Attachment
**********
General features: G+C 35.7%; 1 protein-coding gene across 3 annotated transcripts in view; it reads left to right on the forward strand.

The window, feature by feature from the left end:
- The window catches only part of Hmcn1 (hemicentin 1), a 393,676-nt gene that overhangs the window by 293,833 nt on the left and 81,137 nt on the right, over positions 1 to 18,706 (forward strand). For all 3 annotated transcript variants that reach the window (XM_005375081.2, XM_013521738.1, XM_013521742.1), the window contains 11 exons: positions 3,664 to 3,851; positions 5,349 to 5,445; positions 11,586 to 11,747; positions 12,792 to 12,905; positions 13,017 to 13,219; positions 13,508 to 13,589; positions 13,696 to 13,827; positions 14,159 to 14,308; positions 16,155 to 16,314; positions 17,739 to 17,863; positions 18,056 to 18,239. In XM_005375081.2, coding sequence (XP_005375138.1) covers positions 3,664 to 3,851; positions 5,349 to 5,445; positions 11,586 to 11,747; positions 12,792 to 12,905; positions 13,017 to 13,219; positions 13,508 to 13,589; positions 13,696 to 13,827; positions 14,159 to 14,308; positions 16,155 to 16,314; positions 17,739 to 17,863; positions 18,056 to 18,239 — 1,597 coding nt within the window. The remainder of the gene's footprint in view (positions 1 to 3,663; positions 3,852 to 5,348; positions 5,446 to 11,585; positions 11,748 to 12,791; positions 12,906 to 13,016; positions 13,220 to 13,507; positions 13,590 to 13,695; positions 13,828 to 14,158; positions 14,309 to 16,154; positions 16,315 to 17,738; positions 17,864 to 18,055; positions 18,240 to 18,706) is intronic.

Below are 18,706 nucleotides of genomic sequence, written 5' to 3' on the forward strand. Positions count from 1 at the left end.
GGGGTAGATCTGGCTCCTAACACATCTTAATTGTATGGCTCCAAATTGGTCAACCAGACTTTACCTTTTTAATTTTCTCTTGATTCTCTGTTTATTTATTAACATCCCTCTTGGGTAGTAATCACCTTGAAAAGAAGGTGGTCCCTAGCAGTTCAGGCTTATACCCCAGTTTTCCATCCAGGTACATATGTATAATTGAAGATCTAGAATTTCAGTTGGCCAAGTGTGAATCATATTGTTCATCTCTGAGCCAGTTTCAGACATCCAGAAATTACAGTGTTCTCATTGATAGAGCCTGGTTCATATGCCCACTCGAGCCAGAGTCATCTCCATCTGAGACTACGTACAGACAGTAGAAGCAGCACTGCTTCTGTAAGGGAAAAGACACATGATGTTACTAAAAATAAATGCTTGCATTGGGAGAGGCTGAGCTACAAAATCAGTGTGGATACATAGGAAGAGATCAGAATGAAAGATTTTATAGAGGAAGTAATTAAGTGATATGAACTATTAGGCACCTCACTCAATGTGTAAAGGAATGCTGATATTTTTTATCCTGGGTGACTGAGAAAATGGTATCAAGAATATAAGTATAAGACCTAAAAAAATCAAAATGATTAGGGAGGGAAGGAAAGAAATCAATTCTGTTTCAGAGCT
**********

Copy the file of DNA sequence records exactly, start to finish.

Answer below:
General features: G+C 35.7%; 1 protein-coding gene across 3 annotated transcripts in view; it reads left to right on the forward strand.

The window, feature by feature from the left end:
- The window catches only part of Hmcn1 (hemicentin 1), a 393,676-nt gene that overhangs the window by 293,833 nt on the left and 81,137 nt on the right, over positions 1 to 18,706 (forward strand). For all 3 annotated transcript variants that reach the window (XM_005375081.2, XM_013521738.1, XM_013521742.1), the window contains 11 exons: positions 3,664 to 3,851; positions 5,349 to 5,445; positions 11,586 to 11,747; positions 12,792 to 12,905; positions 13,017 to 13,219; positions 13,508 to 13,589; positions 13,696 to 13,827; positions 14,159 to 14,308; positions 16,155 to 16,314; positions 17,739 to 17,863; positions 18,056 to 18,239. In XM_005375081.2, coding sequence (XP_005375138.1) covers positions 3,664 to 3,851; positions 5,349 to 5,445; positions 11,586 to 11,747; positions 12,792 to 12,905; positions 13,017 to 13,219; positions 13,508 to 13,589; positions 13,696 to 13,827; positions 14,159 to 14,308; positions 16,155 to 16,314; positions 17,739 to 17,863; positions 18,056 to 18,239 — 1,597 coding nt within the window. The remainder of the gene's footprint in view (positions 1 to 3,663; positions 3,852 to 5,348; positions 5,446 to 11,585; positions 11,748 to 12,791; positions 12,906 to 13,016; positions 13,220 to 13,507; positions 13,590 to 13,695; positions 13,828 to 14,158; positions 14,309 to 16,154; positions 16,315 to 17,738; positions 17,864 to 18,055; positions 18,240 to 18,706) is intronic.

Below are 18,706 nucleotides of genomic sequence, written 5' to 3' on the forward strand. Positions count from 1 at the left end.
GGGGTAGATCTGGCTCCTAACACATCTTAATTGTATGGCTCCAAATTGGTCAACCAGACTTTACCTTTTTAATTTTCTCTTGATTCTCTGTTTATTTATTAACATCCCTCTTGGGTAGTAATCACCTTGAAAAGAAGGTGGTCCCTAGCAGTTCAGGCTTATACCCCAGTTTTCCATCCAGGTACATATGTATAATTGAAGATCTAGAATTTCAGTTGGCCAAGTGTGAATCATATTGTTCATCTCTGAGCCAGTTTCAGACATCCAGAAATTACAGTGTTCTCATTGATAGAGCCTGGTTCATATGCCCACTCGAGCCAGAGTCATCTCCATCTGAGACTACGTACAGACAGTAGAAGCAGCACTGCTTCTGTAAGGGAAAAGACACATGATGTTACTAAAAATAAATGCTTGCATTGGGAGAGGCTGAGCTACAAAATCAGTGTGGATACATAGGAAGAGATCAGAATGAAAGATTTTATAGAGGAAGTAATTAAGTGATATGAACTATTAGGCACCTCACTCAATGTGTAAAGGAATGCTGATATTTTTTATCCTGGGTGACTGAGAAAATGGTATCAAGAATATAAGTATAAGACCTAAAAAAATCAAAATGATTAGGGAGGGAAGGAAAGAAATCAATTCTGTTTCAGAGCT